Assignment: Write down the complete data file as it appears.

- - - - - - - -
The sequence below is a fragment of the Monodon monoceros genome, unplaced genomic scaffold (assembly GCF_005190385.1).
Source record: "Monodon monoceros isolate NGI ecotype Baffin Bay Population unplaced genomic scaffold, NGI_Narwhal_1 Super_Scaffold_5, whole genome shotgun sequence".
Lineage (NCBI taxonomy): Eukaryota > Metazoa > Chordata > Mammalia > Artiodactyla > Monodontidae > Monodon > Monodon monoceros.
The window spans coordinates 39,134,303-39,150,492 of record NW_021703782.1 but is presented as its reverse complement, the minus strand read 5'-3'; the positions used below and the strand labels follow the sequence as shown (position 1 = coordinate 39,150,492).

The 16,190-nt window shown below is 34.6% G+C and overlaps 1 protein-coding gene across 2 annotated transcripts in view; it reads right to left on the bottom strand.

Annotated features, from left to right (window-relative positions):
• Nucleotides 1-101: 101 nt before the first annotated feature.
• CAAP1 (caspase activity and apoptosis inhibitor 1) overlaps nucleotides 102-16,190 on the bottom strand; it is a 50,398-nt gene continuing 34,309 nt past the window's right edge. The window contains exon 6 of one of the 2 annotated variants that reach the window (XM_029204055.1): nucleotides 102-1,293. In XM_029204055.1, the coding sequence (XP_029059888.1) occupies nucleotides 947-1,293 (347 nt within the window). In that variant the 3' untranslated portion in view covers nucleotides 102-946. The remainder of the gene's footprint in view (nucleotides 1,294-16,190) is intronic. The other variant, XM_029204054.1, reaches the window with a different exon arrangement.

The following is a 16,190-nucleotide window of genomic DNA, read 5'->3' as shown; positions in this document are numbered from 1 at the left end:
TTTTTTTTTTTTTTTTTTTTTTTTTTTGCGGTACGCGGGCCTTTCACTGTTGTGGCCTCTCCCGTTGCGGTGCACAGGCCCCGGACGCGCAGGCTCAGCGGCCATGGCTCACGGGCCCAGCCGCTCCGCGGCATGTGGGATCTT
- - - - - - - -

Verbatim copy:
The sequence below is a fragment of the Monodon monoceros genome, unplaced genomic scaffold (assembly GCF_005190385.1).
Source record: "Monodon monoceros isolate NGI ecotype Baffin Bay Population unplaced genomic scaffold, NGI_Narwhal_1 Super_Scaffold_5, whole genome shotgun sequence".
Lineage (NCBI taxonomy): Eukaryota > Metazoa > Chordata > Mammalia > Artiodactyla > Monodontidae > Monodon > Monodon monoceros.
The window spans coordinates 39,134,303-39,150,492 of record NW_021703782.1 but is presented as its reverse complement, the minus strand read 5'-3'; the positions used below and the strand labels follow the sequence as shown (position 1 = coordinate 39,150,492).

The 16,190-nt window shown below is 34.6% G+C and overlaps 1 protein-coding gene across 2 annotated transcripts in view; it reads right to left on the bottom strand.

Annotated features, from left to right (window-relative positions):
• Nucleotides 1-101: 101 nt before the first annotated feature.
• CAAP1 (caspase activity and apoptosis inhibitor 1) overlaps nucleotides 102-16,190 on the bottom strand; it is a 50,398-nt gene continuing 34,309 nt past the window's right edge. The window contains exon 6 of one of the 2 annotated variants that reach the window (XM_029204055.1): nucleotides 102-1,293. In XM_029204055.1, the coding sequence (XP_029059888.1) occupies nucleotides 947-1,293 (347 nt within the window). In that variant the 3' untranslated portion in view covers nucleotides 102-946. The remainder of the gene's footprint in view (nucleotides 1,294-16,190) is intronic. The other variant, XM_029204054.1, reaches the window with a different exon arrangement.

The following is a 16,190-nucleotide window of genomic DNA, read 5'->3' as shown; positions in this document are numbered from 1 at the left end:
TTTTTTTTTTTTTTTTTTTTTTTTTTTGCGGTACGCGGGCCTTTCACTGTTGTGGCCTCTCCCGTTGCGGTGCACAGGCCCCGGACGCGCAGGCTCAGCGGCCATGGCTCACGGGCCCAGCCGCTCCGCGGCATGTGGGATCTT